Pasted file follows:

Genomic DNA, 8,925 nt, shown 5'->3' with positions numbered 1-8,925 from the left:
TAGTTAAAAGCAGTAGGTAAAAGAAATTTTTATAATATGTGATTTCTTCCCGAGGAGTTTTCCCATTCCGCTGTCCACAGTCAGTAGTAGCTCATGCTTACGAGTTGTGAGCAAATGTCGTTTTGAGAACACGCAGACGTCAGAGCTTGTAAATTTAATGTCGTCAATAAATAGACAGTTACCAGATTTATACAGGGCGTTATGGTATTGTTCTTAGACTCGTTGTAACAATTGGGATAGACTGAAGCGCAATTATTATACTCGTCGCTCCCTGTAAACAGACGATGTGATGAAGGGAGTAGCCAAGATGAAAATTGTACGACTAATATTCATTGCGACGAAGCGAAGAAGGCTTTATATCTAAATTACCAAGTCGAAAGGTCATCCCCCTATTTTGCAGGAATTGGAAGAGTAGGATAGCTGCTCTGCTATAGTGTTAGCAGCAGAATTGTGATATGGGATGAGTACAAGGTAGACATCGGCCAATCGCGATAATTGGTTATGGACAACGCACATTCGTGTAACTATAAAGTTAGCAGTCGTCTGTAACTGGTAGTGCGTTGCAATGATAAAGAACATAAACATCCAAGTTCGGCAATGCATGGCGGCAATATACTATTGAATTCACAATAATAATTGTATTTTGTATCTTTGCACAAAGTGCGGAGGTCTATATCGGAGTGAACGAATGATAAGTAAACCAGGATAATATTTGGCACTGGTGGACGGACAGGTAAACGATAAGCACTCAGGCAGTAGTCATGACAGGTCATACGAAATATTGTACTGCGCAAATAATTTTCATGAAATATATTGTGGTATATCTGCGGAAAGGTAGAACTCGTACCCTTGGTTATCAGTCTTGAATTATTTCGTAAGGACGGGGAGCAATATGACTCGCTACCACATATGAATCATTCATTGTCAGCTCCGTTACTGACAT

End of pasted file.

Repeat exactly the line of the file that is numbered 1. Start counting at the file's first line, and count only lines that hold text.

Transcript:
Genomic DNA, 8,925 nt, shown 5'->3' with positions numbered 1-8,925 from the left: